1. I have an encounter story that I can’t really say was successful or unsuccessful. Just….weird. Please note it is a LARP, not a tabletop, although I honestly think that the basics of encounters in each are fundamentally the same.

    We played once in a steampunk LARP whose name shall not be spoken. We played NPCs. Patrick played two. One was for the pre-encounter setup, the second was for the encounter itself. The world was a post-apocalyptic America that was now part of the British empire and we were at a bar. The writer of the RPG, also a player (oh, oh), once worked in the theater and he was very big into sets and costumes (DOUBLE oh oh).

    Patrick and I were part of a ship’s crew. One of our mates was always making passes at women and getting drunk and yelling at people (IC). This was good because no one else really did anything. I think there were too many SCA people. One group spent the whole 3 hours playing cards. One woman sat at a typewriter the whole time (she was a reporter, I think.) One guy literally sat on a bench until time came for the encounter. I don’t know if he moved during the whole game except to go to the bathroom.

    Four of the guys there (including Patrick) were to play antagonist roles for a big combat at the end and one was to play an escaped convict. One of the challenges in LARP, as with tabletop, is how to do a mass combat quickly and efficiently. We have initiatives as well which can be time-consuming. The writer/director of this game had innovated something in which a whole bunch of people attacked each other at once with some sort of system of holding fingers.

    From manual:)

    UNEQUAL randomization occurs when the actors involved in a contest have different skill levels. The player with the higher skill level wins on any ODD result, or, when the actors hold up the same number of fingers (a TIE)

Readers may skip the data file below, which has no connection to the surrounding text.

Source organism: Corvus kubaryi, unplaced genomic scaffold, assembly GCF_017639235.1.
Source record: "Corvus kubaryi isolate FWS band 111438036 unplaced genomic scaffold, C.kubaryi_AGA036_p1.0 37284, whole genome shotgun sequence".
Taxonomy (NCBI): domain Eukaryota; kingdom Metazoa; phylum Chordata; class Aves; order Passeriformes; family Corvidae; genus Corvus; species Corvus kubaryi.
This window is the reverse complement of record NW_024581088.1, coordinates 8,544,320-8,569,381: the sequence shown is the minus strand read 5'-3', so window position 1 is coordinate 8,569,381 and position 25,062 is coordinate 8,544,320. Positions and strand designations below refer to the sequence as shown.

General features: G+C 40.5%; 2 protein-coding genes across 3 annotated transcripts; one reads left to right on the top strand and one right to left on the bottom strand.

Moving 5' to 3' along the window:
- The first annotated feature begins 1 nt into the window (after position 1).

If they are the same Skill Level:

    EQUAL randomization occurs when both actors involved in a contest are of the same skill level. When the mode is EQUAL, the total number of fingers presented by both actors is counted. If the result is ODD, the INITIATING player wins.

    Anyway, nothing happened for 3.0 hours and then suddenly 5 people take off with no explanation to get ready for the encounter. It took about 45 minutes for the antagonists to get their costumes on and to figure out the combat system (it was just being introduced for the first time.) They were getting ready in the hallway and, considering the amount of time they spent out of the game, the other players knew something was going to happen.

    Suddenly one of the players, the escaped convict, enters the bar and gives some speech about freedom. The antagonists follow him to arrest him, the leader wearing a fake beard (!) The amazing emotional drama of “will they or won’t they support the convict” lasted two seconds because everyone just turned and aimed at the antagonists. Everyone was confused with the combat system. It took as long as if they’d rolled initiative. Someone switched off the lights to shock people, but it only lasted a second. Someone threw “dynamite” into the game and then said “did everyone notice that I threw something out there?” To which everyone proceeded to run out of the room. Then someone got left behind and they ran back for him. So there were 2.5 hours of pre-game set up, 3 hours of walking around talking about the economics of Kraken hunting and watching card-playing, 45 minutes of combat dressup and 15 minutes of the encounter in which everyone knew what was up and there was no surprise element and most of the time was spent pointing weapons at each other as people figured out their finger counts. And there was no real danger because there was plenty of time to rescue the one guy that got left behind, they were warned about the dynamite and all the antagonists were easily killed.

    I think it was a combination of too much theater with too much SCA if that makes any sense.

  2. Managing the pace of a story and introducing conflict are big issues for a game master. Sometimes there's very little you can do to get players headed in what you've established as the "right" direction. Also, in some games, it becomes painfully obvious where and when the combat encounter is intended to occur.

    Sounds like a painful experience, Anna. Experience in theater and combat sports can be helpful in roleplaying, but I think they need to supplement the story rather than be the story, if that makes sense?